A court has ordered Royal Dutch Shell to accelerate its strategy for the energy transition by making steeper and quicker cuts to greenhouse gas emissions than it had planned. The landmark ruling could spur legal cases against other oil and gas companies, as well as other big corporate polluters.

What was the ruling?

The judge in the district court in The Hague ruled on Wednesday that Shell must cut its net carbon emissions by 45 per cent by 2030 against 2019 levels on an absolute basis, in line with a global push to prevent temperatures rising more than 1.5C above preindustrial levels. The judge said the company had violated a duty of care obligation regarding the human rights of those affected by climate change.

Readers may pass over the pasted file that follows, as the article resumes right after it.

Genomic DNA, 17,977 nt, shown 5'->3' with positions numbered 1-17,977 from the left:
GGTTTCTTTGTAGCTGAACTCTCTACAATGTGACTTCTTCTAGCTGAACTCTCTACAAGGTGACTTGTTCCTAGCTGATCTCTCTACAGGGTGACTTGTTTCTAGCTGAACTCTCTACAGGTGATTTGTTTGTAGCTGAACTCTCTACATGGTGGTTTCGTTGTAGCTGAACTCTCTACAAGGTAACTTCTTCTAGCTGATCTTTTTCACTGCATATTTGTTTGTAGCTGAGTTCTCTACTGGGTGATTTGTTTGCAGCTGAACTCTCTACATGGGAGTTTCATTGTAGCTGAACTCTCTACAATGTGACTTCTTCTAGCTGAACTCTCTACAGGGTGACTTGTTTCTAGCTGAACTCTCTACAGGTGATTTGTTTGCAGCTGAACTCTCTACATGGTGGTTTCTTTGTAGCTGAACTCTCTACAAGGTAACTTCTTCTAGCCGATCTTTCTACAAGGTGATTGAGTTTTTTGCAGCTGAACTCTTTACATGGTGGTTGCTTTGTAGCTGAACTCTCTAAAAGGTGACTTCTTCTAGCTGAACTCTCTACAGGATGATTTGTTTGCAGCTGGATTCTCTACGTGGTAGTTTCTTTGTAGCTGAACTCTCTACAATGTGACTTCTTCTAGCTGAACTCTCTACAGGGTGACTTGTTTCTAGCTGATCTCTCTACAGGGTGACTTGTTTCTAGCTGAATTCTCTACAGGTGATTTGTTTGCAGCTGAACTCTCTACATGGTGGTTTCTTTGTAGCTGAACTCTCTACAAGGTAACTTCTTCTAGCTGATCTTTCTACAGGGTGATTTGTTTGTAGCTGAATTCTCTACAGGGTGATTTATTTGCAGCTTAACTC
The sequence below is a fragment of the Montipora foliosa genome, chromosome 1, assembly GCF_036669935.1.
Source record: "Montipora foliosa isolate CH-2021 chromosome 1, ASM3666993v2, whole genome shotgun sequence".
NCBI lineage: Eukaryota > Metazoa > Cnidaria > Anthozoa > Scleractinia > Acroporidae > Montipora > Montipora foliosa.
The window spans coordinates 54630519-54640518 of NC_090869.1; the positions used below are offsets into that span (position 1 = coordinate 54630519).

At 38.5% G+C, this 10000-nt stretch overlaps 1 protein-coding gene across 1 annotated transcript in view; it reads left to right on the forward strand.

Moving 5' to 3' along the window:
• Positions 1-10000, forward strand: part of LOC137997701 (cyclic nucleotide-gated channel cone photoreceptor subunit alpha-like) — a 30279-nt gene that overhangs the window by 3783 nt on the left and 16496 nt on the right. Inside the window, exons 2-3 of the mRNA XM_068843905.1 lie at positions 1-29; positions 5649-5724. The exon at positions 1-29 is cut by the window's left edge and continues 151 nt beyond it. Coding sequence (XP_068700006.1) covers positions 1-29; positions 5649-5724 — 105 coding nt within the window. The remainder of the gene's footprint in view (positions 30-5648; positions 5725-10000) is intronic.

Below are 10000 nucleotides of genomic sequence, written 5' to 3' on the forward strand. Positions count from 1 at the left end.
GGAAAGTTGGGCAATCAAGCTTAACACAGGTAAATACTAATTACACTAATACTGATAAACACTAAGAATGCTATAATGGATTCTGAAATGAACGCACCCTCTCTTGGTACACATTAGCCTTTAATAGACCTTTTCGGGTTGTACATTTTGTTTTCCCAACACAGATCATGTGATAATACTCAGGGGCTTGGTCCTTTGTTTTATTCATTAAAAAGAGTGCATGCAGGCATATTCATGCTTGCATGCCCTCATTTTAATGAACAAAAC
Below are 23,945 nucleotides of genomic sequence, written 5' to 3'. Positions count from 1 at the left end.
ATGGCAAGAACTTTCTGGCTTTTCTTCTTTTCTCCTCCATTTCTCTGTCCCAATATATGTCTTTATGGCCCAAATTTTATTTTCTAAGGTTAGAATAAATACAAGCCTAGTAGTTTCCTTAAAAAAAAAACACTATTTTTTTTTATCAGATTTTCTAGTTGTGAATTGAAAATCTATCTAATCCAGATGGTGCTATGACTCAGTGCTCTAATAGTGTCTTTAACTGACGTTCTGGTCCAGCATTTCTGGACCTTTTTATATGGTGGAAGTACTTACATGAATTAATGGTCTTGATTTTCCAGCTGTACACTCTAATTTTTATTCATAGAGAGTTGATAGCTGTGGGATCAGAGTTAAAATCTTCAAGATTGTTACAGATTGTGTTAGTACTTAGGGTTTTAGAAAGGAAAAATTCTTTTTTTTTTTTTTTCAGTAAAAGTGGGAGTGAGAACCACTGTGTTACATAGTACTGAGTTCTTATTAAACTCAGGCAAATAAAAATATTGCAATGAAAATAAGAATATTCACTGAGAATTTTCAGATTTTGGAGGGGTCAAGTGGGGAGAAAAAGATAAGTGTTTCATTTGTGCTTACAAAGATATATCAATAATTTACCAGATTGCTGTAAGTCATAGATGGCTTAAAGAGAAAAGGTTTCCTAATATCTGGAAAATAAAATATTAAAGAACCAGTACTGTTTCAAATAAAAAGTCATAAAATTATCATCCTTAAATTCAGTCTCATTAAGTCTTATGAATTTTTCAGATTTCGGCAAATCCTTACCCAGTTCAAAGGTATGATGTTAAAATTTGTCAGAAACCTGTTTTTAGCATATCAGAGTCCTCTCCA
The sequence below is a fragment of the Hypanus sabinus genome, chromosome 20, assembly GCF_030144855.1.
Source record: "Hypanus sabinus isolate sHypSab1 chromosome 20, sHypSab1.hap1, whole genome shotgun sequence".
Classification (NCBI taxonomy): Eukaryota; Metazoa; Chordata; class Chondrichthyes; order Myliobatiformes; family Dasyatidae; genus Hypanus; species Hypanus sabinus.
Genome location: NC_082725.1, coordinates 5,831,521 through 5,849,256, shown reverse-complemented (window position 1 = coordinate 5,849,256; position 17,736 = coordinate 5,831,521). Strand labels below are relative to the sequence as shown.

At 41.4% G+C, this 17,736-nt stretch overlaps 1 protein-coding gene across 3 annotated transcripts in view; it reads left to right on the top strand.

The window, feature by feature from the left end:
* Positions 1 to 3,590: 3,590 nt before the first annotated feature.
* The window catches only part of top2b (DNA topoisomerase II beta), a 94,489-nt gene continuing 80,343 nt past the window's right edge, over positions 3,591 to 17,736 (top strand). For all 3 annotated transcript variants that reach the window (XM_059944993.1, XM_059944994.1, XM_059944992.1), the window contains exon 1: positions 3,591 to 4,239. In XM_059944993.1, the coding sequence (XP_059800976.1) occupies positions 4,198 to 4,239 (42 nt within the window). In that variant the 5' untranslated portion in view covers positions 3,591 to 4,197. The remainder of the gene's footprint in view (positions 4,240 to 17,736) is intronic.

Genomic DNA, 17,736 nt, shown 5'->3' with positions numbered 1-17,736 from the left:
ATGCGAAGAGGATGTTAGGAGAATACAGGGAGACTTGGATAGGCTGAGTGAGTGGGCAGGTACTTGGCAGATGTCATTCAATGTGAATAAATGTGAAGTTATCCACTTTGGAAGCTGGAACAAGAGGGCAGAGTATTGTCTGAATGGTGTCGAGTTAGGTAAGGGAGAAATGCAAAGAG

The target is more aggressive than Shell’s own plan, which is to cut the carbon intensity of the fossil fuel products it makes and sells by 20 per cent by the end of the decade from a 2016 baseline, as part of a net-zero emissions goal by 2050.

Carbon intensity is a measurement of carbon per megajoule of energy sold, rather than an absolute measure of total carbon emitted, which is what the court has ordered and activists have long sought.

Why does it matter?

Previous climate cases have largely been focused on liability suits, forcing oil companies to pay damages for past behaviour. But Wednesday’s first-of-a-kind ruling demands a change in Shell’s strategy for the future, setting a precedent not just for energy companies but all big greenhouse gas emitters. It could herald a wave of this new style of litigation